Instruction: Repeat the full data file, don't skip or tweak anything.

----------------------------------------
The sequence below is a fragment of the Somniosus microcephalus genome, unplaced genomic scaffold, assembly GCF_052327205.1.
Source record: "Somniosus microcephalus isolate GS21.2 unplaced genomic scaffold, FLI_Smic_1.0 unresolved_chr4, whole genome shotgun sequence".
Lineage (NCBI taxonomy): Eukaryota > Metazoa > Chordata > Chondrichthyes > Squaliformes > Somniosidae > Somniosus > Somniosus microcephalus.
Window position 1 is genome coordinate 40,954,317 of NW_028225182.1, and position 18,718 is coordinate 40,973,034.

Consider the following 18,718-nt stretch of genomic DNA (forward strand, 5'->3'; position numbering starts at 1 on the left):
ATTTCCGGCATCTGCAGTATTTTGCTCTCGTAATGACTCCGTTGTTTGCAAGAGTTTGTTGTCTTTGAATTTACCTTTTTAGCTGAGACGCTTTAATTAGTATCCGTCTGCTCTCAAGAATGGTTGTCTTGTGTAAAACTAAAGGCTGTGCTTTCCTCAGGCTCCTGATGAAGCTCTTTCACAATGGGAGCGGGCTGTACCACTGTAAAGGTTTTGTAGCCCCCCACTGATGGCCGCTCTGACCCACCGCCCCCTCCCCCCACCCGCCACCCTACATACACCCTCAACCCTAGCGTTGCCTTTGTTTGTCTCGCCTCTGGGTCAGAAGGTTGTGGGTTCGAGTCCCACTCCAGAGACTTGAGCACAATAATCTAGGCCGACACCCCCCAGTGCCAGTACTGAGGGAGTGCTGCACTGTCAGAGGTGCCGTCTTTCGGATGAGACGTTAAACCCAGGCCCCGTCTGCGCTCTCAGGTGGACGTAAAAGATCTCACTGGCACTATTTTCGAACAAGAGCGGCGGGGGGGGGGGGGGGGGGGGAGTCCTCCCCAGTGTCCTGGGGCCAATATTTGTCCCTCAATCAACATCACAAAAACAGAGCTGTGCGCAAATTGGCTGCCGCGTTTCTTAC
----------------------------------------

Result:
The sequence below is a fragment of the Somniosus microcephalus genome, unplaced genomic scaffold, assembly GCF_052327205.1.
Source record: "Somniosus microcephalus isolate GS21.2 unplaced genomic scaffold, FLI_Smic_1.0 unresolved_chr4, whole genome shotgun sequence".
Lineage (NCBI taxonomy): Eukaryota > Metazoa > Chordata > Chondrichthyes > Squaliformes > Somniosidae > Somniosus > Somniosus microcephalus.
Window position 1 is genome coordinate 40,954,317 of NW_028225182.1, and position 18,718 is coordinate 40,973,034.

Consider the following 18,718-nt stretch of genomic DNA (forward strand, 5'->3'; position numbering starts at 1 on the left):
ATTTCCGGCATCTGCAGTATTTTGCTCTCGTAATGACTCCGTTGTTTGCAAGAGTTTGTTGTCTTTGAATTTACCTTTTTAGCTGAGACGCTTTAATTAGTATCCGTCTGCTCTCAAGAATGGTTGTCTTGTGTAAAACTAAAGGCTGTGCTTTCCTCAGGCTCCTGATGAAGCTCTTTCACAATGGGAGCGGGCTGTACCACTGTAAAGGTTTTGTAGCCCCCCACTGATGGCCGCTCTGACCCACCGCCCCCTCCCCCCACCCGCCACCCTACATACACCCTCAACCCTAGCGTTGCCTTTGTTTGTCTCGCCTCTGGGTCAGAAGGTTGTGGGTTCGAGTCCCACTCCAGAGACTTGAGCACAATAATCTAGGCCGACACCCCCCAGTGCCAGTACTGAGGGAGTGCTGCACTGTCAGAGGTGCCGTCTTTCGGATGAGACGTTAAACCCAGGCCCCGTCTGCGCTCTCAGGTGGACGTAAAAGATCTCACTGGCACTATTTTCGAACAAGAGCGGCGGGGGGGGGGGGGGGGGGGGAGTCCTCCCCAGTGTCCTGGGGCCAATATTTGTCCCTCAATCAACATCACAAAAACAGAGCTGTGCGCAAATTGGCTGCCGCGTTTCTTAC